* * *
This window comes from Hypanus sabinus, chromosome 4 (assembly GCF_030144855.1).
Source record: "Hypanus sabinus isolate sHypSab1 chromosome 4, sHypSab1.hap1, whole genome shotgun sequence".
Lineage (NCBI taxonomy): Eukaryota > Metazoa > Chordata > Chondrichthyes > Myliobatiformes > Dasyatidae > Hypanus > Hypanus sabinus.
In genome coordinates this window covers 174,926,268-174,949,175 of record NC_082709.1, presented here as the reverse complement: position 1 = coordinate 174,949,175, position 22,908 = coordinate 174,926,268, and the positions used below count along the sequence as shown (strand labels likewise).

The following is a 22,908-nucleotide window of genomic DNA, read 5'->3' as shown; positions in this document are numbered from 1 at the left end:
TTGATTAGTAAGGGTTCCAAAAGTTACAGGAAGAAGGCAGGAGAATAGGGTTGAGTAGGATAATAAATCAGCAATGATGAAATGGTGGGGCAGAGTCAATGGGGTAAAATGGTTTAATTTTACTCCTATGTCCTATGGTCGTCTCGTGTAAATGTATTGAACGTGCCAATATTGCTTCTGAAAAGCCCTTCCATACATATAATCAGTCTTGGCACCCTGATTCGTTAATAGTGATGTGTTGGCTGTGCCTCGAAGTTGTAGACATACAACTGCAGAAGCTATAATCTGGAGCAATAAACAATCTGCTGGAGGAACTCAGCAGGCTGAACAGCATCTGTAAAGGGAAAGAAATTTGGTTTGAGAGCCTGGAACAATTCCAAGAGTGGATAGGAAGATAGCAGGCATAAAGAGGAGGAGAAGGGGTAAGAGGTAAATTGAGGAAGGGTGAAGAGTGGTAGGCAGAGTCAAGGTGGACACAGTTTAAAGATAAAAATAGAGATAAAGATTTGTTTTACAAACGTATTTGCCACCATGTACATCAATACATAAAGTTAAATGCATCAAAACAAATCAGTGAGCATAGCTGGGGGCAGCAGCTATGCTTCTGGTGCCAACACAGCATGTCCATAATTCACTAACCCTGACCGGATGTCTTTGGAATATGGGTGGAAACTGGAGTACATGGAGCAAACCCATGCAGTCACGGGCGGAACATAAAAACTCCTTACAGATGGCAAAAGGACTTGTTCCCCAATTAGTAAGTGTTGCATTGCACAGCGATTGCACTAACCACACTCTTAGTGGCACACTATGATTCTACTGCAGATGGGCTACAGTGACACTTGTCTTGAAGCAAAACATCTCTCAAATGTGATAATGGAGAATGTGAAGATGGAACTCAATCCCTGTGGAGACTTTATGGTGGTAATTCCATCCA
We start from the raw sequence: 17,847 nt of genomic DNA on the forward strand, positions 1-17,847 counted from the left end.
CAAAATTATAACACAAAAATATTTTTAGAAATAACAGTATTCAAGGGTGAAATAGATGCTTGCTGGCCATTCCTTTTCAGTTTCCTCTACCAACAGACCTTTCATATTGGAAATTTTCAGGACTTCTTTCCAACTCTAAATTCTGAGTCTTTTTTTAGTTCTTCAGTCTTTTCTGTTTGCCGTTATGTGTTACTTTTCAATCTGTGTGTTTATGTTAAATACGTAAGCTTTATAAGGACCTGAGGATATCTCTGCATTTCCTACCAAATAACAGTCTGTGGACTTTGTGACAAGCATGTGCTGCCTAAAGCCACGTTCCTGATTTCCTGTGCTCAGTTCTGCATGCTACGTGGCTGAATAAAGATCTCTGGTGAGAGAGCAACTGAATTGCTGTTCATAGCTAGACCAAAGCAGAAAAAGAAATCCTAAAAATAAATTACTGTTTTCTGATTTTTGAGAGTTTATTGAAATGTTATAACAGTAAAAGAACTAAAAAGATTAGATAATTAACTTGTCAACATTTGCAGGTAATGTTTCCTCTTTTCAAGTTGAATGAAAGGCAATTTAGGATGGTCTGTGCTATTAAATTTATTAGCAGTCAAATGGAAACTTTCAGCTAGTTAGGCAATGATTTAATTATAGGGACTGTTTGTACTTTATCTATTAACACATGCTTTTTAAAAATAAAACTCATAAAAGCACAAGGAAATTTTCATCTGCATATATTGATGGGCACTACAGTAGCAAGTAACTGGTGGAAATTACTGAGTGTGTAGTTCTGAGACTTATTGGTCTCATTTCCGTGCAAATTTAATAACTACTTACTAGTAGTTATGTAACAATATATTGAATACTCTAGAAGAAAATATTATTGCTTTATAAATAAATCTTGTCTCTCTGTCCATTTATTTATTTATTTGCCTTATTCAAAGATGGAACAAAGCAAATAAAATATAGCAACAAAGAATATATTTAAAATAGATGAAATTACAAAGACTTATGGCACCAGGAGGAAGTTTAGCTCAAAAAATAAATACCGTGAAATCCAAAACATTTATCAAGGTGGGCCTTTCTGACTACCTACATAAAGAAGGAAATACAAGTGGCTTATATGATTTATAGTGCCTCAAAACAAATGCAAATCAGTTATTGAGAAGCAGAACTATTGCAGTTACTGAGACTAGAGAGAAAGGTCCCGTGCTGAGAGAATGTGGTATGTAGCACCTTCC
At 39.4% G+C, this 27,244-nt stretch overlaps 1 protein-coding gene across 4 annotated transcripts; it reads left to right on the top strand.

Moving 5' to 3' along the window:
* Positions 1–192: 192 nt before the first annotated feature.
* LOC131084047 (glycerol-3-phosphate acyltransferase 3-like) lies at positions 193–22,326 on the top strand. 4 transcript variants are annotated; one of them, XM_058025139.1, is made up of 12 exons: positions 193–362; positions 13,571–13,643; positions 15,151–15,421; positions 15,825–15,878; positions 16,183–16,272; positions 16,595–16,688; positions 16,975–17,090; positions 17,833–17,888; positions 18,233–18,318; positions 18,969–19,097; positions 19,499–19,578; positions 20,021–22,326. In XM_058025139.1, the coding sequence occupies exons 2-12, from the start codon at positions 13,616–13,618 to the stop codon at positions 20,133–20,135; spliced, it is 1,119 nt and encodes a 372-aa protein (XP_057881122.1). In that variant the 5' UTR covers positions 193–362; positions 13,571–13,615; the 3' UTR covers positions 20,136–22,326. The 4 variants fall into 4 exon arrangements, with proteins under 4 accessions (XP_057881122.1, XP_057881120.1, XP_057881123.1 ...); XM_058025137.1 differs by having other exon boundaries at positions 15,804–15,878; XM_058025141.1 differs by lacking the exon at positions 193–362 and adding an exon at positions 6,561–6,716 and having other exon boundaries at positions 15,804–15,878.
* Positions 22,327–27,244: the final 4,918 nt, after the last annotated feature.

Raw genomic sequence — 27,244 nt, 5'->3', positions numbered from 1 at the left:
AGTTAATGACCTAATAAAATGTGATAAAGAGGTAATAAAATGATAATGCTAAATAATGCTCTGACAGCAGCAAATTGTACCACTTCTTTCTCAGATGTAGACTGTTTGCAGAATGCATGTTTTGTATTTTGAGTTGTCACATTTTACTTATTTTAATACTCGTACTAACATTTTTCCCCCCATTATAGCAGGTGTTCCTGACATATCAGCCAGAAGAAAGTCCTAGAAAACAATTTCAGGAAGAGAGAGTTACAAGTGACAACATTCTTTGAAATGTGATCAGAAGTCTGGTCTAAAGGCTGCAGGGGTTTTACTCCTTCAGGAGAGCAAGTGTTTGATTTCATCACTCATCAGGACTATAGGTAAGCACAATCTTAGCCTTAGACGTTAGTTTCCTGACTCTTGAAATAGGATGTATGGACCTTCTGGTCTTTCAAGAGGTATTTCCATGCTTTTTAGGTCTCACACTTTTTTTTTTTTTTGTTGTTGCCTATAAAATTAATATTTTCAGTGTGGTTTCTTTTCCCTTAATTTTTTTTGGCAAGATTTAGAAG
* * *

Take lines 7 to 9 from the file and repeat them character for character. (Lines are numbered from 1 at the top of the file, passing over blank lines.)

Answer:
We start from the raw sequence: 17,847 nt of genomic DNA on the forward strand, positions 1-17,847 counted from the left end.
CAAAATTATAACACAAAAATATTTTTAGAAATAACAGTATTCAAGGGTGAAATAGATGCTTGCTGGCCATTCCTTTTCAGTTTCCTCTACCAACAGACCTTTCATATTGGAAATTTTCAGGACTTCTTTCCAACTCTAAATTCTGAGTCTTTTTTTAGTTCTTCAGTCTTTTCTGTTTGCCGTTATGTGTTACTTTTCAATCTGTGTGTTTATGTTAAATACGTAAGCTTTATAAGGACCTGAGGATATCTCTGCATTTCCTACCAAATAACAGTCTGTGGACTTTGTGACAAGCATGTGCTGCCTAAAGCCACGTTCCTGATTTCCTGTGCTCAGTTCTGCATGCTACGTGGCTGAATAAAGATCTCTGGTGAGAGAGCAACTGAATTGCTGTTCATAGCTAGACCAAAGCAGAAAAAGAAATCCTAAAAATAAATTACTGTTTTCTGATTTTTGAGAGTTTATTGAAATGTTATAACAGTAAAAGAACTAAAAAGATTAGATAATTAACTTGTCAACATTTGCAGGTAATGTTTCCTCTTTTCAAGTTGAATGAAAGGCAATTTAGGATGGTCTGTGCTATTAAATTTATTAGCAGTCAAATGGAAACTTTCAGCTAGTTAGGCAATGATTTAATTATAGGGACTGTTTGTACTTTATCTATTAACACATGCTTTTTAAAAATAAAACTCATAAAAGCACAAGGAAATTTTCATCTGCATATATTGATGGGCACTACAGTAGCAAGTAACTGGTGGAAATTACTGAGTGTGTAGTTCTGAGACTTATTGGTCTCATTTCCGTGCAAATTTAATAACTACTTACTAGTAGTTATGTAACAATATATTGAATACTCTAGAAGAAAATATTATTGCTTTATAAATAAATCTTGTCTCTCTGTCCATTTATTTATTTATTTGCCTTATTCAAAGATGGAACAAAGCAAATAAAATATAGCAACAAAGAATATATTTAAAATAGATGAAATTACAAAGACTTATGGCACCAGGAGGAAGTTTAGCTCAAAAAATAAATACCGTGAAATCCAAAACATTTATCAAGGTGGGCCTTTCTGACTACCTACATAAAGAAGGAAATACAAGTGGCTTATATGATTTATAGTGCCTCAAAACAAATGCAAATCAGTTATTGAGAAGCAGAACTATTGCAGTTACTGAGACTAGAGAGAAAGGTCCCGTGCTGAGAGAATGTGGTATGTAGCACCTTCC
At 39.4% G+C, this 27,244-nt stretch overlaps 1 protein-coding gene across 4 annotated transcripts; it reads left to right on the top strand.